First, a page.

Jury duty leave is job-protected leave. An employee who is on jury duty is entitled to protection against termination or other adverse action by the employer (see §§ 122.001 and 122.0022 of the Juror's Right to Reemployment Act in the Texas Civil Practices & Remedies Code). However, paid leave for jury duty is not required - see below.
Just as with military leave and leave to serve as a subpoenaed witness in a court or administrative proceeding, an employer should not count jury duty leave toward an absence limit, such as one found in a neutral absence control policy.
Texas law does not currently require that jury duty leave be paid, except for those who are salaried exempt employees (see below). A bill that would have required employers to pay $40 of jury duty pay for the first day of jury service did not pass during the 81st general session of the Texas Legislature in 2009. The general rule under both Texas and federal law is that an employer does not need to pay for time not worked. That would include time spent on jury duty. See https://www.traviscountytx.gov/district-clerk/jury-duty/faq for one Texas county's explanation regarding jury duty pay.
In addition, time spent on jury duty is not time worked for purposes of the FLSA, so it would not count toward overtime. Finally, even if an employer has an optional jury duty paid leave policy, the hours so paid would not count toward overtime, just as other types of paid leave and paid holiday hours do not count toward overtime.
If an employer does pay the regular wages or salary while an employee is serving on the jury, the law would allow the company to require the employee to turn over the jury duty pay to the company.
Specific rules apply in the special situation of exempt salaried employees. In the event of absences due to jury duty, witness duty, or temporary military duty, if an employee works any part of a week and misses the rest of the week for jury, witness, or military duty, he or she must receive the full salary for the workweek, but if they miss a full week, no pay is due for that week (see 29 C.F.R. 541.602(a)); however, partial-week deductions from leave balances are allowed. Do not forget that a deduction allowed under the FLSA for a week not worked must be authorized in writing by the employee to be valid under the Texas Payday Law (see item 12 of the sample wage deduction authorization agreement in this book). However, that special rule affects only salaried exempt employees. It does not affect non-exempt employees, or exempt employees who do not have to be paid a salary, such as doctors, lawyers, and teachers.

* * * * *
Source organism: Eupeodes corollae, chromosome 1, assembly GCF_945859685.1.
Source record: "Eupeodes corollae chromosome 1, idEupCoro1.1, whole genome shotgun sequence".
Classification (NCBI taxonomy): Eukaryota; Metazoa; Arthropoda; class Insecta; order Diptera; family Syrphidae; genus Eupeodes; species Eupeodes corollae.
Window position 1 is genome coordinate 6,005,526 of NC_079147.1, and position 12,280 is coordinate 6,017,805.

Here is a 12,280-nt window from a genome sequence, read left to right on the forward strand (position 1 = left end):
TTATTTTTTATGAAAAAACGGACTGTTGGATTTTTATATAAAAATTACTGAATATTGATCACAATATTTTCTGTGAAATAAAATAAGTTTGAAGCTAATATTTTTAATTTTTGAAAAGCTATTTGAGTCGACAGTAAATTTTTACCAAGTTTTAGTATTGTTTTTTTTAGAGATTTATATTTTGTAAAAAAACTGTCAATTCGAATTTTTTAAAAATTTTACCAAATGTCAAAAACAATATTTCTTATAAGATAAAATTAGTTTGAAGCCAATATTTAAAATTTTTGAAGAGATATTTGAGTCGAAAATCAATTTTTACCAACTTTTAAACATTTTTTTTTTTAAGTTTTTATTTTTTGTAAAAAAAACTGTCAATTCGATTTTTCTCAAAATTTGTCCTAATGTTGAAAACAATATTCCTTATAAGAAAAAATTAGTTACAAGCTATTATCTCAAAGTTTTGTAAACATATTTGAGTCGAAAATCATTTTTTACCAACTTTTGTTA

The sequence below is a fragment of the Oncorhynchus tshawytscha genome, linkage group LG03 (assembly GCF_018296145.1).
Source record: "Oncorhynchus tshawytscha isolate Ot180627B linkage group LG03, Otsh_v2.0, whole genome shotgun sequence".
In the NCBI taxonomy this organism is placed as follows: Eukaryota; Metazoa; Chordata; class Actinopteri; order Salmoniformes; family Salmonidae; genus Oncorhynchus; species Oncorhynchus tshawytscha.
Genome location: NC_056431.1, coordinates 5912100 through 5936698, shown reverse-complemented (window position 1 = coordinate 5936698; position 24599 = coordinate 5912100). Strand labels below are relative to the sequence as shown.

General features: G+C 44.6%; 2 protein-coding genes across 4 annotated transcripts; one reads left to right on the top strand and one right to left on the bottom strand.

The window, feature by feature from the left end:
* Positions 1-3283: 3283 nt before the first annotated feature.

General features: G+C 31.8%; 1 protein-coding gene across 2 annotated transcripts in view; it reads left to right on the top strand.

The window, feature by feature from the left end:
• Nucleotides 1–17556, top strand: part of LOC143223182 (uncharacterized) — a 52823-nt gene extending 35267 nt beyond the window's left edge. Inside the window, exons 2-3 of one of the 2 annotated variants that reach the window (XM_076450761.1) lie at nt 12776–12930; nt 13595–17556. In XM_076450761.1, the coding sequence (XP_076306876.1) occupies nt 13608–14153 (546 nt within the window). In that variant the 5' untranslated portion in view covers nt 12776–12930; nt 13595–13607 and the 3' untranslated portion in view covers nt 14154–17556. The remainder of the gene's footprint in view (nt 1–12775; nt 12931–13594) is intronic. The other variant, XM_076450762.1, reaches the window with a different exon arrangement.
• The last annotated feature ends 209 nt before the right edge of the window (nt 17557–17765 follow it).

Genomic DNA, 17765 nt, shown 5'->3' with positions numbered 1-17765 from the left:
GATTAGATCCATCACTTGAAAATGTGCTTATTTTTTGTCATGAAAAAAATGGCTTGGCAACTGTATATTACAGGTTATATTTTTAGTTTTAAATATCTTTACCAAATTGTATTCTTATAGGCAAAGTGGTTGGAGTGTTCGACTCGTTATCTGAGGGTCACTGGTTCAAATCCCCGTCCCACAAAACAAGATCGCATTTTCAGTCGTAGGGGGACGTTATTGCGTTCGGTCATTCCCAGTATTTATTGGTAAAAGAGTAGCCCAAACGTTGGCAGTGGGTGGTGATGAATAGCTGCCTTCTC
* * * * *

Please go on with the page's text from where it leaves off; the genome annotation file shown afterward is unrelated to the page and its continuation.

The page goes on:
Thus, the above limitation pertains to partial-week deductions from salary. Deductions for an entire workweek would be legal, if they are authorized by the employee in writing under the Texas Payday Law. Deductions from paid leave would be legal in any amount.
A deduction from the salary of a non-exempt employee could be made for jury duty time, but would have to be authorized by the employee in writing under the Texas Payday Law, or else covered with available paid leave. It would not be a recommended practice to discipline an employee for refusal to authorize such a deduction, since it might be possible for the employee to convince a court that the discipline somehow violated the juror protection law. In most situations, a reasonable alternative would be to give the employee a paid leave advance, and simply offset future leave accruals by the amount so advanced, or else deduct the advance from the employee's final pay at the time of work separation (see item 11 of the sample wage deduction authorization agreement in this book).
Concerning paid leave deductions, such deductions are legal for any employee as long as they do not conflict with the employer's written paid leave policies. An employer should cover the issue of using paid leave for jury duty-related absences in its written policy, and clearly specify whatever procedures employees need to follow.
Requiring an employee to use vacation or other paid leave time for jury duty leave does not conflict with either Texas or federal law. It would be a good idea to ensure that there is no wording in the company's vacation/PTO policy that would prohibit or complicate application of paid leave to a jury duty absence.
Where a company can get into trouble is if it treats its jury-duty employees less favorably than other employees with regard to pay and leave practices. Example: a salaried exempt employee on jury duty misses part of a week to serve on the jury, and the company requires her to apply available paid leave to the part of the week not worked, but does not impose the same requirement on another salaried exempt employee who misses part of a workweek for a different reason. Such disparate treatment would arguably violate the jury duty law.
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